A great portent appeared in heaven: a woman clothed with the sun, with the moon under her feet, and on her head a crown of twelve stars. (Revelation 12:1)
In the name of God, Father, Son, and Holy Spirit. Amen.
One fall Friday evening fourteen years ago, after a banquet, a group of Jesus Scholars stayed up late talking together in a hospitality suite in the convention hotel – and began to play a parlor game together. They asked each other, if you were going to make a movie about Jesus, whom would you cast as Jesus? As Mary of Magdala?
I had all sorts of ideas – but just as someone turned to me and asked, whom would you cast? The door opened and in walked a Hollywood director who was indeed planning a movie about Jesus. I got a little tongue-tied and lost my chance at fame.
Since then, I’ve turned the question over in my mind and I’ve even thought up a plot device to frame the story – one I thought that director might like. Things like that. It’s a fun game to play.
But here’s a part for you to cast, one we didn’t really discuss that night so thoroughly. Maybe it was too tough a problem for a late-night bull session.
Who would you cast as the Mother of God?
Who would you cast as the Bearer of the bearer of our sins? The one to give birth to the One in whom are born our hopes for new life?
What qualities would she have? Where would you find such a person? How would you break the news to her? What kind of family would she have?
What we know about Mary is that she was a girl living in a poor village. She was the promised bride of a man named Joseph, a workman who worked with his hands. And there was certainly work to do.
The poor village lay in an obscure corner of a mighty empire – not so obscure but that its power could be felt. The Romans had indeed been by – flexing their power, the Imperial troops had laid waste to a nearby town, a center of rebellion. They didn’t like those things, no, and they blotted them out. They’d leave no stone unturned until they’d rooted out the last nugget of resistance.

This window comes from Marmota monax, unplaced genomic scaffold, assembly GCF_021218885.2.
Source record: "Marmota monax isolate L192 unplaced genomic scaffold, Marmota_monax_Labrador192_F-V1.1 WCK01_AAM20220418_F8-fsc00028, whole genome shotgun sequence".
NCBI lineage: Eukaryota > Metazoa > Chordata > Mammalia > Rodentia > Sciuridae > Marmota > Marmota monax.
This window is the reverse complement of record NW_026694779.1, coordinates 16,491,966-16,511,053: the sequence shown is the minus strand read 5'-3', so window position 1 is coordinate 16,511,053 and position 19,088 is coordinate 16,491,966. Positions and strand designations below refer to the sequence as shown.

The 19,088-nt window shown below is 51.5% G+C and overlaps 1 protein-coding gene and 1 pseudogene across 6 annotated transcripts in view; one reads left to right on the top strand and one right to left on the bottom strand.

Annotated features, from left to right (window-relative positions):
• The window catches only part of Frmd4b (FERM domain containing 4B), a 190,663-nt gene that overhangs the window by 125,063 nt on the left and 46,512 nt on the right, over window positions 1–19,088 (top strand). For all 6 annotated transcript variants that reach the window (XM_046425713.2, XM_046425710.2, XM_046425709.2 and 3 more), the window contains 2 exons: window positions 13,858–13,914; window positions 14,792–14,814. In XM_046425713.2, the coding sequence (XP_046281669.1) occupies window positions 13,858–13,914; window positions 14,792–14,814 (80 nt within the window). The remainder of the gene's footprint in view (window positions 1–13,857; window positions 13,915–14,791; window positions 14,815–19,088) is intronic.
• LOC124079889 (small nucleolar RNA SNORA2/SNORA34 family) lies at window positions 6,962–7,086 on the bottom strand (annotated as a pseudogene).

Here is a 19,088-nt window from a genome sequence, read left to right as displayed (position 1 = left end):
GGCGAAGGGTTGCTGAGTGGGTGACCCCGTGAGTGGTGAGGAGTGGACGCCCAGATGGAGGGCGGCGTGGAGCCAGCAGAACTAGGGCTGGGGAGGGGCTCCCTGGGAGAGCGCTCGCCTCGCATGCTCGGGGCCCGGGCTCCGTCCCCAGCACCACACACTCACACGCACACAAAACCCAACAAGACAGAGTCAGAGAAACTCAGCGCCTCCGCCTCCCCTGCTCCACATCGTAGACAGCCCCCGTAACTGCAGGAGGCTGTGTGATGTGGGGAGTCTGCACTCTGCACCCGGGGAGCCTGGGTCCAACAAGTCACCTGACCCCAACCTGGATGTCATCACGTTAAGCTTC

We know this of Mary: she said Yes. May it be so with me as you have promised. As you have promised my people from long ago – send us a Savior. Send him to me; I will bear the mystery.
I will raise him, and teach him. And he will raise up his people and teach them the way – the way of the Lord, the way of justice, and righteousness, and mercy, and peace.
Courage, faithfulness, and hope. Innocence and obedience.
A girl who had never known a man was declared to be the perfect mother. No wonder she ran to consult her cousin Elizabeth, who at least had some idea of what was going on. Indeed, as the once-barren bearer of the greatest of the prophets, the mother-to-be of John, the voice calling in the desert, one who had spent long years waiting for her womb to bear its fruit, for new life to begin and grow and come to time, she would be the best to know.* To know what it meant to bear the greater mystery, the coming of the Christ – as a Child.
O little lady, you are not least among the women of Israel, for from you shall come the greatest of Kings – greater than David his ancestor. The hopes and fears of all the years will meet in him.
What were you expecting, O people of God? A baby? Or a warrior, a prince, a king, a deliverer? One to lead you to triumph? One to set you free from those who made you captive, to heal you from all infirmity, to comfort you from all sorrow, to set you up once again as the peak of all the nations, the highest mountain in the whole range of hills, the one all would turn to – to regard as the greatest of nations?
And yet, you get a baby, an infant meek and mild, vulnerable, tiny, just a beginning, a birth, a new life, a small package promising greater things – so fragile: but not to worry.
She is up to the task. Let it be to me according to your Word.
And now you and I are called to bear this fragile message into the world. In each of us to bring it forth, give it a new place to begin to grow, to nurture it, to give it a new start, and let it grow, and carry it into the world.
In innocence of our experience,
In obedience of our misgivings,
In the strength of our fragile hopes,
To take him in our turn, the burden and the message,
To conceive the new life in us,
To know the Christ in us, the Hope of Glory,
To take that little light of ours, and give it to the world, and let it shine,
And to be willing to say to God:
Here we are, the servants of the Lord,
Let it be with us, according to your Word.
*[Meredith Long shared this insight with colleagues at World Concern while leading prayers one Thursday this past month.]